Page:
Artist’s conception of a nuclear thermal rocket for interplanetary missions (Credits: Pat Rawlings for NASA)

According to press agency RIA Novosti, Russia is developing a Megawatt-class nuclear propulsion system for long-range manned spacecraft. “At present we are testing several types of fuel,” said Denis Kovalevich, Skolkovo Foundation’s Nuclear Cluster head, “the engine is expected to be ready by 2017.”

The source reports a government allocation of 500 million rubles ($16.7 million) in 2010 to start a project of a nuclear powered spacecraft, with a projected total investment of about 17 billion rubles (over $580 million) by 2019.

The engine will be used for interplanetary manned missions targeted to the Moon and Mars. A recently leaked document from Russian space agency drafted an ambitious plan for planetary exploration, both manned and unmanned.

Nuclear power is generally considered a promising technology for interplanetary exploration, especially beyond Earth’s orbit, where solar power gets weak. NASA has been trying to promote nuclear propulsion several times, including a project in 2003, but funding was eventually cut down.

In the video below, a review of project Orion, the most ambitious nuclear propulsion project developed by US.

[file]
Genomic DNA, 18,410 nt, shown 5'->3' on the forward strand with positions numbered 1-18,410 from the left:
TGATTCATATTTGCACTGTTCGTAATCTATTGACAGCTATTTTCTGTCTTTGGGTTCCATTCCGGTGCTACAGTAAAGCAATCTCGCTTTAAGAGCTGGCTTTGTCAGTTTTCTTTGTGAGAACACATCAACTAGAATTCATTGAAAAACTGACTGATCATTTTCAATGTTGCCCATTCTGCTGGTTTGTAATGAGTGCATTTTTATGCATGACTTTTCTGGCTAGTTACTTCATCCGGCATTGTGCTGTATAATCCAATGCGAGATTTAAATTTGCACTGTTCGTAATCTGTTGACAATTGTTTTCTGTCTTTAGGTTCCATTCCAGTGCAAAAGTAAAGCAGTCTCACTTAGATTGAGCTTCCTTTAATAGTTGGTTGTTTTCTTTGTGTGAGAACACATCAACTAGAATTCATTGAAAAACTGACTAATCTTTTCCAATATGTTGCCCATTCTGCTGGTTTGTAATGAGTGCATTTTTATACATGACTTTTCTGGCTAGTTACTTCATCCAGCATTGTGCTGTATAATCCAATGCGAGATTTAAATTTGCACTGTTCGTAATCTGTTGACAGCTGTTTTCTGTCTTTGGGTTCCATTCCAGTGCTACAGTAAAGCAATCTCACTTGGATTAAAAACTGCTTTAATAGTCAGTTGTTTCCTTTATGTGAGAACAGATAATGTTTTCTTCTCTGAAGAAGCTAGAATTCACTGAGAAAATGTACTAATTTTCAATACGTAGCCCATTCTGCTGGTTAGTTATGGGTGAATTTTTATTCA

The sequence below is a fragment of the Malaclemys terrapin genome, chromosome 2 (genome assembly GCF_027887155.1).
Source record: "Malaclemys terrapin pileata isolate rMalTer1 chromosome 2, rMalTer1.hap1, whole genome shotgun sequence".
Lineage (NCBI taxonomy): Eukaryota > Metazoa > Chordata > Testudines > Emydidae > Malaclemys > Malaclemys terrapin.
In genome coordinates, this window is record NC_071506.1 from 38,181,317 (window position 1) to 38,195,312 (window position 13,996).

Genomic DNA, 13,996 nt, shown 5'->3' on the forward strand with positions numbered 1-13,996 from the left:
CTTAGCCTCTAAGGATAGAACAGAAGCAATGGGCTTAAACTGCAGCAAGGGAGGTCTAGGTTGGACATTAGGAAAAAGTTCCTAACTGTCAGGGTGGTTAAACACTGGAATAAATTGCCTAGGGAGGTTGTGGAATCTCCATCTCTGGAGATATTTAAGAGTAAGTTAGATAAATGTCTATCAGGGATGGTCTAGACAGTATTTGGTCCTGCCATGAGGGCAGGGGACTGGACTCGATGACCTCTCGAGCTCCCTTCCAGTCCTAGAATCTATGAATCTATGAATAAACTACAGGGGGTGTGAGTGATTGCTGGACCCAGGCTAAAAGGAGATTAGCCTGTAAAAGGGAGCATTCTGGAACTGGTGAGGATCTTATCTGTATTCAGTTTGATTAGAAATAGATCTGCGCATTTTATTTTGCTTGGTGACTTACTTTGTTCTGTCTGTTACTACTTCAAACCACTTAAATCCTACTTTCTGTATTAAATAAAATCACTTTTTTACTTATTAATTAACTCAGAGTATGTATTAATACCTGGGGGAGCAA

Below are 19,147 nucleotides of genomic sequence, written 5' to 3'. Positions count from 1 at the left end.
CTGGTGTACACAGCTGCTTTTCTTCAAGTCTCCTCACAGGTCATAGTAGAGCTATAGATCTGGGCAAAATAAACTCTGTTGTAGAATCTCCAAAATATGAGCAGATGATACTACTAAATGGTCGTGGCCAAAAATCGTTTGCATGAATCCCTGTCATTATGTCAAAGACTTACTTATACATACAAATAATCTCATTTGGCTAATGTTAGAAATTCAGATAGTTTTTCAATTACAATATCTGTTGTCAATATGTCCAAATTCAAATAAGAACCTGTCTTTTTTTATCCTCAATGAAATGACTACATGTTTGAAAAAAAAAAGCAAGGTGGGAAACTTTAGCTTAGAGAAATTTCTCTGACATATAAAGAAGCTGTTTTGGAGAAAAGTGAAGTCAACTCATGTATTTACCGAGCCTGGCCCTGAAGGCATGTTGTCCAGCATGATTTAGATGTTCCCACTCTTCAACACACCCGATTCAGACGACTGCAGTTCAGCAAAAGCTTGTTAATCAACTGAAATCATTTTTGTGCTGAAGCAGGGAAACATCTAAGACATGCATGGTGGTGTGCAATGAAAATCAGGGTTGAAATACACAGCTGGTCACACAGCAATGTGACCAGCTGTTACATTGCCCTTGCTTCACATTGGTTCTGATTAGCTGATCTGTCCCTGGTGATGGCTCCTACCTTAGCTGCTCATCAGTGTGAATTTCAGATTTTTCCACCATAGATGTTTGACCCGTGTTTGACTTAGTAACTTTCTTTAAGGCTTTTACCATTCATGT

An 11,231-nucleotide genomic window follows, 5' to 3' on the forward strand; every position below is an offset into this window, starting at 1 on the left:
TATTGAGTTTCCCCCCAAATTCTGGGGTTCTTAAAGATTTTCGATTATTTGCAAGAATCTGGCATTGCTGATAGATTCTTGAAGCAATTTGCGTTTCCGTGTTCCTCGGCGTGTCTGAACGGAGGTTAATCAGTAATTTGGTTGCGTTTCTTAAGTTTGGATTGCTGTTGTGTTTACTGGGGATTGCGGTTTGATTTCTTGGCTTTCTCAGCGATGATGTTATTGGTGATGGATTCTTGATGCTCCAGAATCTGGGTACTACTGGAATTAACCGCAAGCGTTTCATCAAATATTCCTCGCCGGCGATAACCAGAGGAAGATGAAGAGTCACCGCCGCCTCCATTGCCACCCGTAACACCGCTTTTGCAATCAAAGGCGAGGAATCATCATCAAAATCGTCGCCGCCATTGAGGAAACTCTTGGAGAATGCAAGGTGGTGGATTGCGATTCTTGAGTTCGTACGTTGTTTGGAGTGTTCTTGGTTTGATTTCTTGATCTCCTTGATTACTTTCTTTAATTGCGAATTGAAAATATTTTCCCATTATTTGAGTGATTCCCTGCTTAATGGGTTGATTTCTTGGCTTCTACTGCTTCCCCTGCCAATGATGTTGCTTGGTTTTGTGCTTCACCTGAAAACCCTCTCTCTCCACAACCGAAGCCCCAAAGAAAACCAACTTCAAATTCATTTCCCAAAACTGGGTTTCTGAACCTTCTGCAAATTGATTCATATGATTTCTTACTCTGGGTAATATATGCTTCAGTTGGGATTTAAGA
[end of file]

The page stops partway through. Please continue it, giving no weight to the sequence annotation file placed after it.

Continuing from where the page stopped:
About the author

Andrea Gini

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Andrea Gini is a content strategy consultant specialized in companies of the space sector. He is founder of Space Safety Magazine, where he held the position of Editor-in-Chief until March 2015. Between 2011 and 2013 he worked in the European Space Agency in the Independent Safety Office, which overviews the utilization of the International Space Station. He previously worked as Software Developer, IT Consultant, and trainer of Java-related technologies. Andrea holds a BSc and an MSc in computer science from the University of Milano, a Master in Communication of Science from the International School for Advanced Studies of Trieste and a MSc in Space Studies from the International Space University.

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